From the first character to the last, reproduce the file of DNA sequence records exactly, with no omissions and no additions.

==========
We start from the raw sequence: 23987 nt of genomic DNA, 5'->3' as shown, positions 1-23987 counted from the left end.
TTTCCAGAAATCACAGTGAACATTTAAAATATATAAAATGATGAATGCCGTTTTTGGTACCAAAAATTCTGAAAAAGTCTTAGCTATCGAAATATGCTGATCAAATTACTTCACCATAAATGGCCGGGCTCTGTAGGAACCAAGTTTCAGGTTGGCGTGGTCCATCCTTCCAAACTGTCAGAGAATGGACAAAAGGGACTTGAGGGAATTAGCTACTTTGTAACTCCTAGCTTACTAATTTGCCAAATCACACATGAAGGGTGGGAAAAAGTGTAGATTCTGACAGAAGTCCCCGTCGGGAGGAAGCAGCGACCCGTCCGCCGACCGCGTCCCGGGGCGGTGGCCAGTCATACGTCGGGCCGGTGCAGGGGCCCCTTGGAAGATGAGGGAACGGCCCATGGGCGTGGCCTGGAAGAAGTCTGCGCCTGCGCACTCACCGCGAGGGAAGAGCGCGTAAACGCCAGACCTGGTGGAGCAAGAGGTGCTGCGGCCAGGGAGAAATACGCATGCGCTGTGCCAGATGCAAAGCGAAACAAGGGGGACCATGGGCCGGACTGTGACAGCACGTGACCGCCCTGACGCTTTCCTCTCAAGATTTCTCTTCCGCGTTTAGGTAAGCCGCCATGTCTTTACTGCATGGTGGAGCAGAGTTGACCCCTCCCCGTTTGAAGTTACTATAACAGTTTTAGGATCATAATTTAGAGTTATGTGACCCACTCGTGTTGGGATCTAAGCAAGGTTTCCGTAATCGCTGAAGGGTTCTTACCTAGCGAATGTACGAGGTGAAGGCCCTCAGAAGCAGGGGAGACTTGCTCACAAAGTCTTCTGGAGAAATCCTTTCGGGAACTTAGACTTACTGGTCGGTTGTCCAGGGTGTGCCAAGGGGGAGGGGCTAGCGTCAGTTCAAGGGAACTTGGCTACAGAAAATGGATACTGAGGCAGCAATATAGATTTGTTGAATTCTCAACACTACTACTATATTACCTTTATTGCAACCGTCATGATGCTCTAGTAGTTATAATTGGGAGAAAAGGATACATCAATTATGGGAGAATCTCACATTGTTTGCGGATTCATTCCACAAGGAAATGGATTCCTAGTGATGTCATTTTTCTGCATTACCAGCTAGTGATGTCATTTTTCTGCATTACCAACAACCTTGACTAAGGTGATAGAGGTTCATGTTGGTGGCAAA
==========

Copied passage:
We start from the raw sequence: 23987 nt of genomic DNA, 5'->3' as shown, positions 1-23987 counted from the left end.
TTTCCAGAAATCACAGTGAACATTTAAAATATATAAAATGATGAATGCCGTTTTTGGTACCAAAAATTCTGAAAAAGTCTTAGCTATCGAAATATGCTGATCAAATTACTTCACCATAAATGGCCGGGCTCTGTAGGAACCAAGTTTCAGGTTGGCGTGGTCCATCCTTCCAAACTGTCAGAGAATGGACAAAAGGGACTTGAGGGAATTAGCTACTTTGTAACTCCTAGCTTACTAATTTGCCAAATCACACATGAAGGGTGGGAAAAAGTGTAGATTCTGACAGAAGTCCCCGTCGGGAGGAAGCAGCGACCCGTCCGCCGACCGCGTCCCGGGGCGGTGGCCAGTCATACGTCGGGCCGGTGCAGGGGCCCCTTGGAAGATGAGGGAACGGCCCATGGGCGTGGCCTGGAAGAAGTCTGCGCCTGCGCACTCACCGCGAGGGAAGAGCGCGTAAACGCCAGACCTGGTGGAGCAAGAGGTGCTGCGGCCAGGGAGAAATACGCATGCGCTGTGCCAGATGCAAAGCGAAACAAGGGGGACCATGGGCCGGACTGTGACAGCACGTGACCGCCCTGACGCTTTCCTCTCAAGATTTCTCTTCCGCGTTTAGGTAAGCCGCCATGTCTTTACTGCATGGTGGAGCAGAGTTGACCCCTCCCCGTTTGAAGTTACTATAACAGTTTTAGGATCATAATTTAGAGTTATGTGACCCACTCGTGTTGGGATCTAAGCAAGGTTTCCGTAATCGCTGAAGGGTTCTTACCTAGCGAATGTACGAGGTGAAGGCCCTCAGAAGCAGGGGAGACTTGCTCACAAAGTCTTCTGGAGAAATCCTTTCGGGAACTTAGACTTACTGGTCGGTTGTCCAGGGTGTGCCAAGGGGGAGGGGCTAGCGTCAGTTCAAGGGAACTTGGCTACAGAAAATGGATACTGAGGCAGCAATATAGATTTGTTGAATTCTCAACACTACTACTATATTACCTTTATTGCAACCGTCATGATGCTCTAGTAGTTATAATTGGGAGAAAAGGATACATCAATTATGGGAGAATCTCACATTGTTTGCGGATTCATTCCACAAGGAAATGGATTCCTAGTGATGTCATTTTTCTGCATTACCAGCTAGTGATGTCATTTTTCTGCATTACCAACAACCTTGACTAAGGTGATAGAGGTTCATGTTGGTGGCAAA